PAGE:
We recently asked Calum Mcfarlane who owns and manages Lewa House with his wife Sofie to tell us a bit about the conservation projects that are part of the LWC and the community development projects that Lewa House supports and we got quite a list!
Lewa Wildlife Conservancy: As mentioned above Lewa House is part of a larger group of properties that form the Lewa Wildlife Conservancy (LWC). The LWC is an innovative conservation area established by the Craig/Douglas family and exists in partnership with several of our favorite properties (including Lewa House, Lewa Safari Camp and Sirikoi). In addition to the contribution that guests make in park fees, which go directly to the LWC, there are several ways that guests of Lewa House can get involved in and contributed to LWC’s conservation activities:
- Guests can adopt ($2500) or even name ($10,000) a rhino (see here for details). Guests that make a donation are regularly updated by Lewa on the rhino’s progress and can always contact Lewa for additional updates.
- Guests staying Lewa House can also visit the LWC headquarters to see what goes on “behind the scenes”. This includes a visit to the security team to see the snares and spears removed from animals and a chat about the security for the wildlife and the problem of poaching. They can also visit the ops room – where the whole wildlife security effort at Lewa is coordinated. Guest can then go and visit the anti-poaching team and their bloodhound tracker dogs. The team train the dogs everyday (unless they have been called out to an incident) and guests can either act as the poacher and be tracked by the dogs or they can follow the dogs and see how it is all done, very interesting and guests love it! Guests can also donate money to Lewa for a specific task i.e. $220 will buy warm clothing for a ranger or night security patrol, $3,700 pay for the annual salary of one tracker dog handler and so on.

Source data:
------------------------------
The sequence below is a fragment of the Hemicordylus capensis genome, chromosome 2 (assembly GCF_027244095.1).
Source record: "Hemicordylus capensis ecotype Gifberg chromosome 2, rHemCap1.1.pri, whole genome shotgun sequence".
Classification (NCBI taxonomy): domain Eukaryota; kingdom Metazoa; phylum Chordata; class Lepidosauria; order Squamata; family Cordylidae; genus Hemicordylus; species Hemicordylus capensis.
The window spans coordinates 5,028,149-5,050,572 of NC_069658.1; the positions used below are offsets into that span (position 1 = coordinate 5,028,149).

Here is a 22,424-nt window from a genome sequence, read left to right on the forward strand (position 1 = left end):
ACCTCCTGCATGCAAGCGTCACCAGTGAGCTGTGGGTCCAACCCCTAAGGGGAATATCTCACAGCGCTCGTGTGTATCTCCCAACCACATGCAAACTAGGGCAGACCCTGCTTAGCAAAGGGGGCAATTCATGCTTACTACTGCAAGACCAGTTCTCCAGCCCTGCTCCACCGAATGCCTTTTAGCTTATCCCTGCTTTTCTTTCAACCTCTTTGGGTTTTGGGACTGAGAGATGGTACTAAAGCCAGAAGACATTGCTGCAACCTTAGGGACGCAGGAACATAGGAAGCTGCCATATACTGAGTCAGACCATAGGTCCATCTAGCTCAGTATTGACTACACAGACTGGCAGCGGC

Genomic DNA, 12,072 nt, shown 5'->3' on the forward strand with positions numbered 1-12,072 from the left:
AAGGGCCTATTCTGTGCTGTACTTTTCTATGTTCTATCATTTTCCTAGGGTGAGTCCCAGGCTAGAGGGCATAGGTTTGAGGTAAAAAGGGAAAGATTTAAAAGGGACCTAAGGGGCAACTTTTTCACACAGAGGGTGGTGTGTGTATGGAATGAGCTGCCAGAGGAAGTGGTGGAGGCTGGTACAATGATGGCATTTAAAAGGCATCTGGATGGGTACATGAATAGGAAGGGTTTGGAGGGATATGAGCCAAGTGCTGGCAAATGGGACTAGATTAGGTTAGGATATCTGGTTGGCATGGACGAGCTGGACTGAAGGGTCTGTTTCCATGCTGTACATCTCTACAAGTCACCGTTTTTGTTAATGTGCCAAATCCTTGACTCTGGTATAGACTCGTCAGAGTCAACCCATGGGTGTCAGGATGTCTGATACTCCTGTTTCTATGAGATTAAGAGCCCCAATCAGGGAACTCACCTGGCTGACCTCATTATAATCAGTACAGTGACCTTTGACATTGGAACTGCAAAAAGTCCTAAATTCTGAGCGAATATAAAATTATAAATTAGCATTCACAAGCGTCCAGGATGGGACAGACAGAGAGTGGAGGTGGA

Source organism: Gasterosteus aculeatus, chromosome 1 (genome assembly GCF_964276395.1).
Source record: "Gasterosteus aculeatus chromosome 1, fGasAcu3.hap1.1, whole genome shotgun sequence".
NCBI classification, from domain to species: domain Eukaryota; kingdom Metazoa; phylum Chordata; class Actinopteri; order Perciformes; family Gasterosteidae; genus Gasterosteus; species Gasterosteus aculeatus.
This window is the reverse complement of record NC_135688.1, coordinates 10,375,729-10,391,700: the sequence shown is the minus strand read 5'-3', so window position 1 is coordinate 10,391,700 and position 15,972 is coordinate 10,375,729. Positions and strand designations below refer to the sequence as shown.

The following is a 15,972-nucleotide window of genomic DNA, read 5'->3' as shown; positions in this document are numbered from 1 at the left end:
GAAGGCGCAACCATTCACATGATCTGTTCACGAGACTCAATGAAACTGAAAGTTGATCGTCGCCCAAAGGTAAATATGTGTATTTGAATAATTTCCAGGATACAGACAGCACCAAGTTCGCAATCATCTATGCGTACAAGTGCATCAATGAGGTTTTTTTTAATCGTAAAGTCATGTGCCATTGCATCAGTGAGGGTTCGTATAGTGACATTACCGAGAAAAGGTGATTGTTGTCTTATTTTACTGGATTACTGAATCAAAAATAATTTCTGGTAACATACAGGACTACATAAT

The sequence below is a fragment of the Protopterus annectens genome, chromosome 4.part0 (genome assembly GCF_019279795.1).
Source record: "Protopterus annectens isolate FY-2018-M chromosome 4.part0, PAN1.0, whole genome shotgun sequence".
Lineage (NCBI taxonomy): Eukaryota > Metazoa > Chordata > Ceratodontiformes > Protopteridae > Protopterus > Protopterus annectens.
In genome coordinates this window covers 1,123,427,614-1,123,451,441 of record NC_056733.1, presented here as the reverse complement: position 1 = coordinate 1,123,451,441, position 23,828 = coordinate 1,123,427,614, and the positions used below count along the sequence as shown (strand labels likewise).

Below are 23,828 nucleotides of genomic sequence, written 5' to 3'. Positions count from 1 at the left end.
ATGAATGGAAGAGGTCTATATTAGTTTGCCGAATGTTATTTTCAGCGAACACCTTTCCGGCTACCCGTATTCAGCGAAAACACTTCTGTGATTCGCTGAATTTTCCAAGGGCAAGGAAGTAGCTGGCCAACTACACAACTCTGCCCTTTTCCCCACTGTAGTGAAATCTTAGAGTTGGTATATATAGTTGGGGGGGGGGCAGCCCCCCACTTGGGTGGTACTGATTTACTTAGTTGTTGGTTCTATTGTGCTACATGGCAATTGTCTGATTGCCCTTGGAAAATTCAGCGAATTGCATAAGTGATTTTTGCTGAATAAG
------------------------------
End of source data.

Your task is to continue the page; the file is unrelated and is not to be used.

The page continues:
Lewa House and the Community:
In addition to it’s commitment to conservation Lewa House and the LWC support the local community in a number of ways. Firstly, they employ as much local staff as possible and are proud to have staff from several tribes (including Maasai, Samburu, Kikuyu and Meru) working at property together. Calum points out that this supports the community through employment, brings people from different communities together and avoids the perception of favoring one tribe over another. Lea House also buys all its produce (except for what is produced in a small garden on the property) from the local community. Through the Lewa Wildlife Conservancy Lewa House supports
- Community Health Care: Lewa has 3 clinics supporting up to 90% of staff and local communities
- Community Water Management: Spring conservation and drip irrigation schemes
- A Women’s micro credit scheme: Helping women start small businesses and generate money to support their communities
- Community Forestry Projects: Tree nurseries started in local communities to cut down on firewood collecting and charcoal burning which is leading to widespread deforestation in East Africa.